A couple of weeks ago I watched Stephen King’s Bag of Bones on A&E. I’m currently reading The Stand, and watching the movie on TV got me wanting to read the book. So I did a search for Stephen King on my NOOKColor, and up pops many books. Silly me for not just searching for the title of the book. Anyway, The Mist was in the top first few in the list, and the cover looked cool, so I clicked on it.
When I opened up the book to read it, I saw that it was only 134 pages. There was a note on the title page that said that the story was originally published in the anthology, Skeleton Crew. So it was a short story to Stephen King, and a short novel for almost every other writer (except perhaps Diana Gabaldon).
Anyway, the book started of very slowly. I probably wouldn’t have finished it if it weren’t for this blog. I have pledged to make sure you don’t waste your time on crappy books, so I went ahead and kept reading. And I have to say, I was glad I did, although I was disappointed in the ending. But more on that later.
The book begins with a terrible storm in a remote lake town in Maine (where else for a Stephen King novel). After the storm a strange white mist slowly moves across the lake towards town. It moves slowly enough that we see the family go about their regular day cleaning up after the storm for a few hours, before the mom, Steff, sends her husband and son, Dave and Billy, to the grocery store for a few items. By the time Dave and Billy get everything they need at the store, the line is huge (there is no power and the cashiers are doing everything by hand), and they watch out the windows as the mist approaches. In typical King fashion, he has found a way to isolate a small population and will proceed to torture them and show how people’s true colors come out in times of stress.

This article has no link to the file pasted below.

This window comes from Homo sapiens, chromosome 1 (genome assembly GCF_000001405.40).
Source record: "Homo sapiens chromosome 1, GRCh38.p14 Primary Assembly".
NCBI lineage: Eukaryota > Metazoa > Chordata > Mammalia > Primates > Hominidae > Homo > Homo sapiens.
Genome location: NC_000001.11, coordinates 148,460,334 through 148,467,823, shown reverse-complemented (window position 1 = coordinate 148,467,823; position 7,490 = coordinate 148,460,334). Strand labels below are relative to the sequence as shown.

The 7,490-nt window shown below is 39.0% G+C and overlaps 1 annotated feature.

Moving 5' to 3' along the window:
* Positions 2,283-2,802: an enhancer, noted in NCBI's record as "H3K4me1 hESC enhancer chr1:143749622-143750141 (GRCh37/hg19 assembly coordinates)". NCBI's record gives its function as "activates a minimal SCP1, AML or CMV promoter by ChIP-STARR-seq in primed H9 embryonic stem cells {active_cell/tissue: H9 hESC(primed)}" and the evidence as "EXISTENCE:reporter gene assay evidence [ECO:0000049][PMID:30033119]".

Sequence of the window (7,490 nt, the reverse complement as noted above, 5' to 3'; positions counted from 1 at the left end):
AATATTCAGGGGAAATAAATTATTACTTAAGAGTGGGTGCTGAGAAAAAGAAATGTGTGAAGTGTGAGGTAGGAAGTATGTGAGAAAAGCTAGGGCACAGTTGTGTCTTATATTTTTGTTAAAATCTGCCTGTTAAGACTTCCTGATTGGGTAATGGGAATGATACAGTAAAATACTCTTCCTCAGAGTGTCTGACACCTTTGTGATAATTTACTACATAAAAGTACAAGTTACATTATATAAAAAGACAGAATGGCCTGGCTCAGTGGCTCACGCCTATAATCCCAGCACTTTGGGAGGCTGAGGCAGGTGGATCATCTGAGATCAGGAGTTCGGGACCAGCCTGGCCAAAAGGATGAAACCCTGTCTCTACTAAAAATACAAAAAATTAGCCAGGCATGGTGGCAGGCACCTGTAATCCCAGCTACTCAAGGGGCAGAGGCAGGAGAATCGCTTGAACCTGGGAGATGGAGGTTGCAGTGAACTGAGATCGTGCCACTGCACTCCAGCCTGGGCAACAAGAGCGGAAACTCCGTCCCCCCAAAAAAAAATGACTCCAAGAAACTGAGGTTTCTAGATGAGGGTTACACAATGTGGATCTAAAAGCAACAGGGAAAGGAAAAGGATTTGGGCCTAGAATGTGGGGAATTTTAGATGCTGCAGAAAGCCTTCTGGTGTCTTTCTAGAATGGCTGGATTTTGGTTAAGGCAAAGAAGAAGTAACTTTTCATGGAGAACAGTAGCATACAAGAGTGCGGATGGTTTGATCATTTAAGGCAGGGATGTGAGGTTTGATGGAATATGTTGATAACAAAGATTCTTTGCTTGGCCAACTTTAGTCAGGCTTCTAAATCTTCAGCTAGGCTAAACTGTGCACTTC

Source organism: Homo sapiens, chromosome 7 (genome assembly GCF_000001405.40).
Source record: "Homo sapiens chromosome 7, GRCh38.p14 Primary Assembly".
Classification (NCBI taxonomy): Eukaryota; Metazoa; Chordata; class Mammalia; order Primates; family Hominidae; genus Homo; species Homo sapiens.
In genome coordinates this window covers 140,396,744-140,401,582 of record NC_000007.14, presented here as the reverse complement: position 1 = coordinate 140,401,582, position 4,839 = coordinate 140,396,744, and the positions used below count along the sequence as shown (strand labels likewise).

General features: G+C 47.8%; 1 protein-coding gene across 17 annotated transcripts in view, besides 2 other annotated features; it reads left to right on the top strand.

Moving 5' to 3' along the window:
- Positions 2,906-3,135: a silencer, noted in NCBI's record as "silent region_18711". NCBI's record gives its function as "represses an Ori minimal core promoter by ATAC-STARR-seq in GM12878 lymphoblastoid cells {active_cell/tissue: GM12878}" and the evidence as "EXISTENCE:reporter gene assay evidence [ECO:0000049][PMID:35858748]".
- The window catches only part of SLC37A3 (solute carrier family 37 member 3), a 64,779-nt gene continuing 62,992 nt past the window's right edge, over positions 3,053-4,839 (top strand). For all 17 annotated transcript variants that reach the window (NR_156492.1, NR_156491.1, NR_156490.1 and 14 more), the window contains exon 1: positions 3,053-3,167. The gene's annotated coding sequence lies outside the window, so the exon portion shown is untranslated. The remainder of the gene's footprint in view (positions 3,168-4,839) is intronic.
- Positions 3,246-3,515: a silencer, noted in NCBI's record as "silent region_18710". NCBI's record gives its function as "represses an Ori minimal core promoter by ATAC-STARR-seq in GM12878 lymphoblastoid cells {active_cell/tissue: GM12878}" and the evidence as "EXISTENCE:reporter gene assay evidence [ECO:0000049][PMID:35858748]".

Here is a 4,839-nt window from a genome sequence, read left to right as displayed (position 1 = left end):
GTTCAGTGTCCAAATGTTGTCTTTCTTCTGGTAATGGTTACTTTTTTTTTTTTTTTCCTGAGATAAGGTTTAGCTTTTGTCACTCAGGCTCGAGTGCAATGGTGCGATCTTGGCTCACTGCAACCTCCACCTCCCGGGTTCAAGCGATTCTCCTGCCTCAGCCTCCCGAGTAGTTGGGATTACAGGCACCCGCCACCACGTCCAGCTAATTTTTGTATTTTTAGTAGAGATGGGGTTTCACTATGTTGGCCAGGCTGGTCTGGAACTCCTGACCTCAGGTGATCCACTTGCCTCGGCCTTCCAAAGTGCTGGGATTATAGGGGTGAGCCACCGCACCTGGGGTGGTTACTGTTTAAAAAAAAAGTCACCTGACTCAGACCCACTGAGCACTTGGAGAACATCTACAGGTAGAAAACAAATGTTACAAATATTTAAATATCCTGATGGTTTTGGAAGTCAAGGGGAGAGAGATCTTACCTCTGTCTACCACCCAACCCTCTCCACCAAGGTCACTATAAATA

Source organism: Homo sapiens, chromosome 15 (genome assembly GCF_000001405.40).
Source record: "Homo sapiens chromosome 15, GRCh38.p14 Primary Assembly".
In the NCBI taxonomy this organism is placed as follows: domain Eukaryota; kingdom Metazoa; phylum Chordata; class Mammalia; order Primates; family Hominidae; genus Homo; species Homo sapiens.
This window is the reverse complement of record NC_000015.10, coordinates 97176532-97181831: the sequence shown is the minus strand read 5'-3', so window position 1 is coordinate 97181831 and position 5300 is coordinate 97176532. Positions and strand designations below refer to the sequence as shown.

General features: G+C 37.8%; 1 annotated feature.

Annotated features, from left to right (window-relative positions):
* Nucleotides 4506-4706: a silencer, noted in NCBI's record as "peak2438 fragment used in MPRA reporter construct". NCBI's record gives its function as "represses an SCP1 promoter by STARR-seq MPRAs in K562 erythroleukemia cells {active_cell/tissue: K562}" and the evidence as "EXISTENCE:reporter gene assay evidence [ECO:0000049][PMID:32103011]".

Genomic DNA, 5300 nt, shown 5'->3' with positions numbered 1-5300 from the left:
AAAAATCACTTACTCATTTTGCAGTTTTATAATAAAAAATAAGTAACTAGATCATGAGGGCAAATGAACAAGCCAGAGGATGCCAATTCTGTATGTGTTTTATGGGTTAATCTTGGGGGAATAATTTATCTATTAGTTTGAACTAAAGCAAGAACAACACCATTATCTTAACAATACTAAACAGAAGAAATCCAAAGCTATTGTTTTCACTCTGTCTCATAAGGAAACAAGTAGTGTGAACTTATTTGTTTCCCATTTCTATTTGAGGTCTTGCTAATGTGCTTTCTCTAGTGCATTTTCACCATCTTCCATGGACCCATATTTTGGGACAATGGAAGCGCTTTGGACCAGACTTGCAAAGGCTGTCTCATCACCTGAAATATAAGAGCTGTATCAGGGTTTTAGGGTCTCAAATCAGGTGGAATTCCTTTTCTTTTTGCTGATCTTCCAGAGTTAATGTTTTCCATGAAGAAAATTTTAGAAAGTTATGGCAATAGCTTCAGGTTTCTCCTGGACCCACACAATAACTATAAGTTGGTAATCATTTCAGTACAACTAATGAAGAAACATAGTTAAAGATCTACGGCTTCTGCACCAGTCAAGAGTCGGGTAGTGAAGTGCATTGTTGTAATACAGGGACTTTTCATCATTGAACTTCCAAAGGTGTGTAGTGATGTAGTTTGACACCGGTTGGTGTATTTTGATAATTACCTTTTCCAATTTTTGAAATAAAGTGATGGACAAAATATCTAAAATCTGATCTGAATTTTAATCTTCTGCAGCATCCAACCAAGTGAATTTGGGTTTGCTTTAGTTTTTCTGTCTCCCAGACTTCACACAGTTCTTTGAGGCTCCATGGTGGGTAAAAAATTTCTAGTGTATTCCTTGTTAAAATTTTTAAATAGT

As expected, there is plenty of gore and suspense. As it turns out, there are terribly creatures living in the mist, which has probably been caused by a vague “Arrowhead Project.” And in true keeping with the formula King usually uses, the main characters make it out alive. So in a way it is a happy ending, since Dave and Billy made it out of the Federal grocery store. But that’s about as good as it gets. King doesn’t like cute, easy endings, and he does not provide one for The Mist. It’s one of those endings where you can imagine how it could come out. Some people may like that, but it annoys me. King knows the whole story, so why can’t he just tell it? Anyway, I felt like King could have kept going for at least a couple hundred more pages. Still, The Mist was highly entertaining, so I say…